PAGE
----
Presentation on theme: "DISEASES, by CALLIE PARR Materials produced for classroom use in conjunction with permission from the University of Illinois Agricultural Education Program."— Presentation transcript:
DISEASES, by CALLIE PARR Materials produced for classroom use in conjunction with permission from the University of Illinois Agricultural Education Program. Diseases Submitted by Callie Parr and used in cooperation with the University of Illinois at Urbana- Champaign. The materials that appear in this document may be freely reproduced for educational/training activities. There is no requirement to obtain special permission for such uses. We do, however, ask that the following statement appear on all reproductions: This permission statement is limited to the reproduction of material for educational/training events. Systematic or large-scale reproduction or distribution (more than one hundred copies per year)—or inclusion of items in publications for sale—may be done only with prior written permission. Also, reproduction on computer disk or by any other electronic means requires prior written permission. Contact the University of Illinois Agricultural Education Program to obtain special permission. The University of Illinois and its affiliated entities, in addition to the individual submitting the materials, assumes no liability to original work or activities therein.
Disease Can be broken down into infectious and non-infectious diseases Infectious diseases are a result of pathogens. -Viruses - Protozoa- Parasites - Bacteria - Fungi Pathogens are carried by vectors. - animals - insects - inorganic surfaces
Koch’s Postulates Used to detect infectious diseases. – The infectious agent should be detectable in sick animals and not in healthy ones. – It should be possible to isolate and culture the organism. – Organisms taken from the culture introduced into healthy animals should cause the same disease. – The same organism should be isolated from the second animal as well.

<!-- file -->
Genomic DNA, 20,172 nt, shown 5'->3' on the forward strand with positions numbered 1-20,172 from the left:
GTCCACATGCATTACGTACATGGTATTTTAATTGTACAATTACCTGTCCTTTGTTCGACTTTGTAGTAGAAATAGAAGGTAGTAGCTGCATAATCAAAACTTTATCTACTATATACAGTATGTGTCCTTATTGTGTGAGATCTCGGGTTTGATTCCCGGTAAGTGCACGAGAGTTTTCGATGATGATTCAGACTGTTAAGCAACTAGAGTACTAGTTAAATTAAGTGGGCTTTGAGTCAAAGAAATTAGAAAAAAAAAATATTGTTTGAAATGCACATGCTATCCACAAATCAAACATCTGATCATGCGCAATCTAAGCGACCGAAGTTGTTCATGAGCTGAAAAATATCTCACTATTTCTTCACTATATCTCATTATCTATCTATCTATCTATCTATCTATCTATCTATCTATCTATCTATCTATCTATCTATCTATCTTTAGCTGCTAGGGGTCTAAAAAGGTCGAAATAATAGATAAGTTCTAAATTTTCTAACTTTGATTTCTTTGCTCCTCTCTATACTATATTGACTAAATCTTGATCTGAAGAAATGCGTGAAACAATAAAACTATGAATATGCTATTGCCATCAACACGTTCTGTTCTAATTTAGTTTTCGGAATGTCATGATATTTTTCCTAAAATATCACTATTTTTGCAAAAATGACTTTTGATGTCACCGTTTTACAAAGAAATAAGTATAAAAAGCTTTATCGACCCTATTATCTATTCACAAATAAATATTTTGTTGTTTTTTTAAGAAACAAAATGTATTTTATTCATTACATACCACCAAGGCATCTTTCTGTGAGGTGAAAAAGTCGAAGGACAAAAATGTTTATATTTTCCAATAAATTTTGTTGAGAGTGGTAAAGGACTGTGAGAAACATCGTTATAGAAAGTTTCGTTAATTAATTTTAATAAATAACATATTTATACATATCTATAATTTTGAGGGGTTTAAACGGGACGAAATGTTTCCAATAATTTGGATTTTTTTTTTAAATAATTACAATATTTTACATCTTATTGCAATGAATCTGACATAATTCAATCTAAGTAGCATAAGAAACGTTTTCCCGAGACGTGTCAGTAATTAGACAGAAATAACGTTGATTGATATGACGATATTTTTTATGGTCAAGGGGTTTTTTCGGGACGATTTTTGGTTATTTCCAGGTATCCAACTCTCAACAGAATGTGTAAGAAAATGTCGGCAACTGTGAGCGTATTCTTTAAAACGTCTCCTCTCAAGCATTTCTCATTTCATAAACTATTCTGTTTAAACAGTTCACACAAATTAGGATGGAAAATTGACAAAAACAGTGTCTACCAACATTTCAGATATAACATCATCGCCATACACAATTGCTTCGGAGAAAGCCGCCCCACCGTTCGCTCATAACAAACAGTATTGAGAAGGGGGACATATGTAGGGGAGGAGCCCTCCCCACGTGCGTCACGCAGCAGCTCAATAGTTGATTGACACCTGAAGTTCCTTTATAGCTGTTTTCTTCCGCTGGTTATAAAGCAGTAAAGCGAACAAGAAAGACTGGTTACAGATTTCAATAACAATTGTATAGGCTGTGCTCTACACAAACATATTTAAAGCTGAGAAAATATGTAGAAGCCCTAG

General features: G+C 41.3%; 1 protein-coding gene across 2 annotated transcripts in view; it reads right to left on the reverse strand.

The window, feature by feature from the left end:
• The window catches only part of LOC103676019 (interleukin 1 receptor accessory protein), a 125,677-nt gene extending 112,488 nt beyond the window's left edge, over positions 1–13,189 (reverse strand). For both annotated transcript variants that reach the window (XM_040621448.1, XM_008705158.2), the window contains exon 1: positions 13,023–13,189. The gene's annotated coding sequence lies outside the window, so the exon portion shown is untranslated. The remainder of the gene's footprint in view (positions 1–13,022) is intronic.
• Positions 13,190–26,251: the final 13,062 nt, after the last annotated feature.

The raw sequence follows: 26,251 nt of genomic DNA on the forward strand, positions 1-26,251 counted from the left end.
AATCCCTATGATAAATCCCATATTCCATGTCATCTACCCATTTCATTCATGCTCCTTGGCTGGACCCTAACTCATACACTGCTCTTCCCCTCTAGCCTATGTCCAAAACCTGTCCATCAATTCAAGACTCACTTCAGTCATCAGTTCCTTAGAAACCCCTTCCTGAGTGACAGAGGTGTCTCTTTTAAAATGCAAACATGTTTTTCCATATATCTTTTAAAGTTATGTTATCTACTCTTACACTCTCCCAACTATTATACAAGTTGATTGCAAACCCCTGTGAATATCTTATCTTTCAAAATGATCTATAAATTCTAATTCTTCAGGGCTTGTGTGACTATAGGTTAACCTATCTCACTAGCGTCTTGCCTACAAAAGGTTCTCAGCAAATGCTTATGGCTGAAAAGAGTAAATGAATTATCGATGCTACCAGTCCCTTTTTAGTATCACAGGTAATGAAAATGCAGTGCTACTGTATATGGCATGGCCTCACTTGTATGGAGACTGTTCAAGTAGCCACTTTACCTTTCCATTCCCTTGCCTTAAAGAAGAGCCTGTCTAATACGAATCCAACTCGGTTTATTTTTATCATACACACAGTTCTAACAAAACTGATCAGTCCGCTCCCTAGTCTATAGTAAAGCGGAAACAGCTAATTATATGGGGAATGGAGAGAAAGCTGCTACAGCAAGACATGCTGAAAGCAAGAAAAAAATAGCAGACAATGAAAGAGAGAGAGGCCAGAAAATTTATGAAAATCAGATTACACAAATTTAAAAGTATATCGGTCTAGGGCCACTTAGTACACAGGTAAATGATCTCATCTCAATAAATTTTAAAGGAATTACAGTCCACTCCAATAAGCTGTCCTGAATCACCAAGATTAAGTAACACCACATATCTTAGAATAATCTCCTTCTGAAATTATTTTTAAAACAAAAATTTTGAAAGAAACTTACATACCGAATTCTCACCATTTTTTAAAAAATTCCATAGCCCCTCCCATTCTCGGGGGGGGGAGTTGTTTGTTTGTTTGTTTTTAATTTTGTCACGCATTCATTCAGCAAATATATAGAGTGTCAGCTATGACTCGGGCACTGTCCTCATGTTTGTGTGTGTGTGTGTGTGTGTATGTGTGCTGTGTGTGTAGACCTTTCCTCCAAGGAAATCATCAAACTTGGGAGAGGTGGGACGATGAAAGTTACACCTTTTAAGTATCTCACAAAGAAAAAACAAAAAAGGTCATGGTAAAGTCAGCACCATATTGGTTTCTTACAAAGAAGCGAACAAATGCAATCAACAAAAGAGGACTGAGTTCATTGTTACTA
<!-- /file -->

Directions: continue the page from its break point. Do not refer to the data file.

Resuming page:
Ways a pathogen can enter the body Wounds – breaks in the skin Respiratory – breath it in Mucus membranes – eyes, nose, mouth Bites – insect bites (same as wound) Ingestion – eat it (contaminated food/water)
Course of a disease Exposure – no physical response yet Incubation – levels of pathogen increase Prodromal – the first signs of illness – Fever, muscle aches Decline – either immune system kicks in or medication takes effect – If not, then enter chronic illness Convalescent – animal regains strength
Bacterial Infections 4 major categories of bacteria by shape – Staphylococcus – Streptococcus – Bacillus – Spirochete
Bacterial Infections Sickness is a result of toxins released by the bacteria. – Exotoxins – excreted by cells – Endotoxins – released when cells die Treatable with antibiotics Immune System fights with phagocytes – Blood cells that surround and destroy pathogens
Scours (E. Coli diarrhea) Escherichia coli All species Animals less than 2 weeks old Severe diarrhea leading to dehydration and death Preventable with medication
Pneumonia Rhodococcus (equi) All (horses) Nasal discharge, fever, respiratory difficulty, inflammation that can spread to joints. Treatable with antibiotics
Leptospirosis Leptospirosis sp. All species Abortions, fever, anemia, jaundice
Pinkeye Moraxella bovis Cattle Inflamed conjunctiva, cloudy cornea, sensitivity to light, fluid discharge from eye Treatable with topical ointment or systemic antibiotic Highly contagious
Foot Rot Fusobacterium necrophorum Cattle, sheep, goats Deep infection of the cloven section of the hoof, foul odor, pain, lameness Preventable with clean facilities Treatable with antibacterial soaps